Catalog Home Page

Postsynaptic production of nitric oxide implicated in long-term depression at the mature amphibian (Bufo marinus) neuromuscular junction

Etherington, S.J. and Everett, A.W. (2004) Postsynaptic production of nitric oxide implicated in long-term depression at the mature amphibian (Bufo marinus) neuromuscular junction. The Journal of Physiology, 559 (2). pp. 507-517.

Link to Published Version: http://dx.doi.org/10.1113/jphysiol.2004.066498
*Subscription may be required

Abstract

We report here evidence for endogenous NO signalling in long-term (> 1 h) synaptic depression at the neuromuscular junction induced by 20 min of 1 Hz nerve stimulation. Synaptic depression was characterized by a 46% reduction in the end-plate potential (EPP) amplitude and a 21% decrease in miniature EPP (MEPP) frequency, but no change to MEPP amplitude, indicating a reduction in evoked quantal release. Both the membrane-impermeant NO scavenger cPTIO and the NOS inhibitor+ release from the sarcoplasmic reticulum and muscle contraction were blocked with dantrolene. These data suggest that the depression depends on transmission, but not muscle contraction. The calcineurin inhibitors cyclosporin A and FK506, as well as ODQ, an inhibitor of NO-sensitive soluble guanylyl cyclase, Rp-8-pCPT-cGMPS, an inhibitor of cGMP-dependent protein kinase, and the calmodulin antagonist phenoxybenzamine also blocked depression. We propose that low frequency synaptic transmission leads to production of NO at the synapse and depression of transmitter release via a cGMP-dependent mechanism. The NO could be generated either directly from the muscle, or possibly from the Schwann cell in response to an unidentified muscle-derived messenger. We showed that the long-lasting depression of transmitter release was due to sustained activity of the NO signalling pathway, and suggest dephosphorylation of NOS by calcineurin as the basis for continued NO production.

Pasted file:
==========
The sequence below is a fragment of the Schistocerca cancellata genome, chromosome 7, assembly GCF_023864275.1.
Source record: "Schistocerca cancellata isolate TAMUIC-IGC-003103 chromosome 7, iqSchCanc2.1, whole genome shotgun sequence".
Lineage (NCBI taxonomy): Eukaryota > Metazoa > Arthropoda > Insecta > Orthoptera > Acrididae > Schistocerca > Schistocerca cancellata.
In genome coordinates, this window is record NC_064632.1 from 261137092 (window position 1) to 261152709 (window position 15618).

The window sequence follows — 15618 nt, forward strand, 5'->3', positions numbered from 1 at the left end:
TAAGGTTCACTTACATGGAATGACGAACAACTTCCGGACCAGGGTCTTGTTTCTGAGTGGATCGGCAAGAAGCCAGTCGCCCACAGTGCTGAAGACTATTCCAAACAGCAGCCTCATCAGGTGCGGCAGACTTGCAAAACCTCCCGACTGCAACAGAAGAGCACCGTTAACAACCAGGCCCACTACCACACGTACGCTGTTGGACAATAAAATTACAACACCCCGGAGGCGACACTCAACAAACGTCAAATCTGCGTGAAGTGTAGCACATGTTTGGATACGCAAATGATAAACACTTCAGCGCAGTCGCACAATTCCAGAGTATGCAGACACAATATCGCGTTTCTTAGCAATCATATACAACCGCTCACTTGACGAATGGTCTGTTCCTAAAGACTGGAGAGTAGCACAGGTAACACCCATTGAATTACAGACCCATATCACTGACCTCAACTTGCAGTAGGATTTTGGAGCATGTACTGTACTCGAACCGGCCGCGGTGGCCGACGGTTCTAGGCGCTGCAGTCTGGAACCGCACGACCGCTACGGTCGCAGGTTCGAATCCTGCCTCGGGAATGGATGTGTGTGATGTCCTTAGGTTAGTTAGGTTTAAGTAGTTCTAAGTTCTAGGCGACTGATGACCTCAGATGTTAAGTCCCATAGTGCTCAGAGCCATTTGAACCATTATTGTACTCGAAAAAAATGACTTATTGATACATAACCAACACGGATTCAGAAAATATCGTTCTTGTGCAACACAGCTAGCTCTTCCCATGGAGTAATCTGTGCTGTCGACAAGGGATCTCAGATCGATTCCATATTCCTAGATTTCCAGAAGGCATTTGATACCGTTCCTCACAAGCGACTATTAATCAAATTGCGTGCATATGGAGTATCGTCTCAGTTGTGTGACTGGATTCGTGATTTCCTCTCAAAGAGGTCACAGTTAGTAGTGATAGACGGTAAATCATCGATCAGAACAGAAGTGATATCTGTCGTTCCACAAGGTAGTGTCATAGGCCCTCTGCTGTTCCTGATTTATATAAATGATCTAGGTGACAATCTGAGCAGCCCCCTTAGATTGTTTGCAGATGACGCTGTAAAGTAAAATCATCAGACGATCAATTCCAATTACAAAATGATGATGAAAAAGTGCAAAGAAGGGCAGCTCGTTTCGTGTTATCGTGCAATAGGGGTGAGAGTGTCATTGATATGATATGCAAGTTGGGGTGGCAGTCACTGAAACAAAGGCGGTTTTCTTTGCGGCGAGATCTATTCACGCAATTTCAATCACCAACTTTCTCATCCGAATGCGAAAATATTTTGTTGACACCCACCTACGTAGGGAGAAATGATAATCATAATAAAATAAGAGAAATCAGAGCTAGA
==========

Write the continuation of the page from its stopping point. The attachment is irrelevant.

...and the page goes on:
Publication Type: Journal Article
Publisher: Wiley-Blackwell
Copyright: © 2004 The Physiological Society
URI: http://researchrepository.murdoch.edu.au/id/eprint/5181
Item Control Page